Mehmet Ali Ağca shot John Paul twice at close range on May 13, 1981 as the pope was traveling in an open car through St. Peter's Square in Vatican City, an attack that left the pope in critical condition.

The gunman was quickly arrested. John Paul recovered and later met Ağca in prison, where the pontiff forgave his would-be killer.

Amelia Wolf, an American Jewish college student, was living in the Palestinian city of Ramallah when the holiday of Hanukkah rolled around last year.

She liked the Palestinian family that was hosting her in the West Bank, but she felt a little lonely. She wasn't going to celebrate in Israel, where she had friends and relatives, as she had other Jewish holidays.

Earlier this month, more than a dozen writers, poets and activists in Gaza got threatening fliers signed with the name ISIS, the Sunni extremists fighting with brutal violence in Iraq and Syria.

But a few days later, a new flier, also signed ISIS, also known as the Islamic State, denied responsibility and apologized.

The incident is raising the question of whether ISIS is taking root in Gaza — or if someone is just playing around.

In the northern Iraqi city of Halabja, near the border with Iran, we knock on the door of a 16-year-old boy who disappeared. His family says he lied to them, saying he was going on a picnic with a teenage friend. But they never came home.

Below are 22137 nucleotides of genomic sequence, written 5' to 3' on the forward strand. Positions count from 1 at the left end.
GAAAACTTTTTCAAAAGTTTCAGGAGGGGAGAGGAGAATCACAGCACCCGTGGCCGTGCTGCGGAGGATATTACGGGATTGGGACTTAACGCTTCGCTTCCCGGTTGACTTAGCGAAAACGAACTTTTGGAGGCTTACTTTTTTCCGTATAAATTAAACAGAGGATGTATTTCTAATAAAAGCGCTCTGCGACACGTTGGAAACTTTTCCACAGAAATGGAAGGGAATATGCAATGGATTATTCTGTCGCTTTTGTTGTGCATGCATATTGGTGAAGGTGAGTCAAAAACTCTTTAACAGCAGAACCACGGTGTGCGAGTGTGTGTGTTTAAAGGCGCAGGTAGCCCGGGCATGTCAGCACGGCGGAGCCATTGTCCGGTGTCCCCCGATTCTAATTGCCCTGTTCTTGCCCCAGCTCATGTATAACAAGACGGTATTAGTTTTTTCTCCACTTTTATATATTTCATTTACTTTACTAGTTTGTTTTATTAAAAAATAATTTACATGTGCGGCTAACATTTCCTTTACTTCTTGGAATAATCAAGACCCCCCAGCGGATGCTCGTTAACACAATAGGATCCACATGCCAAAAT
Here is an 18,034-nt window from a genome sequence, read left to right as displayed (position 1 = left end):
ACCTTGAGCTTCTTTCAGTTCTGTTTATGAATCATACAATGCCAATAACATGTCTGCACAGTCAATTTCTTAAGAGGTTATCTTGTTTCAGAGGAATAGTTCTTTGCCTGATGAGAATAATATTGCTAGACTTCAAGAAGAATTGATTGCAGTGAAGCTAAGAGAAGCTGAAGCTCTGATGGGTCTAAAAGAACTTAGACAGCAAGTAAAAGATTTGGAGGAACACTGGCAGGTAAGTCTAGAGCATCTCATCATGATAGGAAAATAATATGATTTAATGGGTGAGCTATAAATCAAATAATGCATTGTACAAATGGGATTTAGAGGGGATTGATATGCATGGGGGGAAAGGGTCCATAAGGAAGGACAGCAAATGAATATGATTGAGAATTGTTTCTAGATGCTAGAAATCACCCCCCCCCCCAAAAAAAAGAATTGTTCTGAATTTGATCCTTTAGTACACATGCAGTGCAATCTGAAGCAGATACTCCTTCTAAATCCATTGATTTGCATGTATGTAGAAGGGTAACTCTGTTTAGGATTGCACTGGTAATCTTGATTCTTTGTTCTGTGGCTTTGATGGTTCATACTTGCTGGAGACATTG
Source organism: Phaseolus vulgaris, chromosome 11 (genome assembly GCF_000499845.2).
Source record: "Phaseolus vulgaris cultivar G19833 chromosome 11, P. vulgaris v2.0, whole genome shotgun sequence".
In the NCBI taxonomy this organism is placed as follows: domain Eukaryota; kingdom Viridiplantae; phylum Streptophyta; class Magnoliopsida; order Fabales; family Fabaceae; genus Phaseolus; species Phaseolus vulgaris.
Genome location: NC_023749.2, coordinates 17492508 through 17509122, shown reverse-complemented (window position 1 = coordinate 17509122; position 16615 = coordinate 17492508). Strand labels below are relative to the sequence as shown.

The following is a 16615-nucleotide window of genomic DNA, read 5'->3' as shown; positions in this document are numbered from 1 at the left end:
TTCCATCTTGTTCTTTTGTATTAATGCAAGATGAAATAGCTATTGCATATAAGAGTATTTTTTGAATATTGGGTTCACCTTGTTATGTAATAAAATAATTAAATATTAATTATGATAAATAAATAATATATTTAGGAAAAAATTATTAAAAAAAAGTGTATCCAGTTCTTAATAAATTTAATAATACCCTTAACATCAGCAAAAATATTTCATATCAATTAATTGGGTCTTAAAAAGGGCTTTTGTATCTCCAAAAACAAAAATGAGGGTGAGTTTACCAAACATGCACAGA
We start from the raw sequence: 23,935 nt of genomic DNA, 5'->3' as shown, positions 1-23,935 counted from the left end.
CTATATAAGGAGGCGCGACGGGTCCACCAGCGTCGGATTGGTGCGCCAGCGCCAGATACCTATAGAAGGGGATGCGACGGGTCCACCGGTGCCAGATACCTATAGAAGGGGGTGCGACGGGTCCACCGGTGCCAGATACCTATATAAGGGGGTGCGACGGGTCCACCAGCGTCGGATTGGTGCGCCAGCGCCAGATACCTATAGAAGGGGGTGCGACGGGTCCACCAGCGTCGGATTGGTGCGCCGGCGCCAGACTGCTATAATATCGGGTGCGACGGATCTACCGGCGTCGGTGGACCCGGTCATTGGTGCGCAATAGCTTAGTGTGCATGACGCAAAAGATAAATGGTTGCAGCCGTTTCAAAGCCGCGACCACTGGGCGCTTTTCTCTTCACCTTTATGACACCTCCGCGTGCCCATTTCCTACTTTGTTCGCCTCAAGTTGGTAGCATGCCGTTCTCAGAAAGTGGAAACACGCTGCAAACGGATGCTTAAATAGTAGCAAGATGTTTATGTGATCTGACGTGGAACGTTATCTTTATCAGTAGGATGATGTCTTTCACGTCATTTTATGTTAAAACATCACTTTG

"He disappeared in May," says the boy's older sister. "A few days later a letter arrived in his handwriting. It said, 'I'm in Syria. Don't look for me.' "

The boy, like most everyone in this city, is a Kurd, most of whom are Sunni Muslim. He joined the so-called Islamic State, a Sunni Muslim extremist group also known as ISIS.

Sandwich Monday: The Hanukkah Miracle

Dec 15, 2014

[Today's post comes to you from Dan Pashman, a friend of Sandwich Monday. You may know him from his spots on Weekend Edition; his WNYC podcast, The Sporkful; his book, Eat More Better; or the time he stole a piece of your sausage when you weren't looking.]

Mormon Gender Issues Survey Snowballs On Social Media

Nov 20, 2014
Gender signs
kickstarter.com

Along with the quizzes about which states you’ve visited and which Disney character is your spirit animal, another online survey has been spreading like wildfire across Facebook pages in Utah—the Mormon Gender Issues Survey.

Unlike other online quizzes, the gender issues survey has the backing of researchers from universities across the nation, who plan to publish the survey findings.

The parents of Peter Kassig, the American aid worker who was killed by the Islamic State militant group, said his life was evidence that "one person can make a difference."

In a brief statement Monday, Paula and Ed Kassig remembered their 26-year-old son, who was seized in October 2013, as both a realist and an idealist.

The Church of England moved toward ordaining its first female bishops Monday, as its governing body voted to enable women to become bishops. The move comes two decades after the church first ordained women as priests, in 1994.

"Today we can begin to embrace a new way of being the church and moving forward together," Archbishop of Canterbury Justin Welby said after the vote. "We will also continue to seek the flourishing in the church of those who disagree."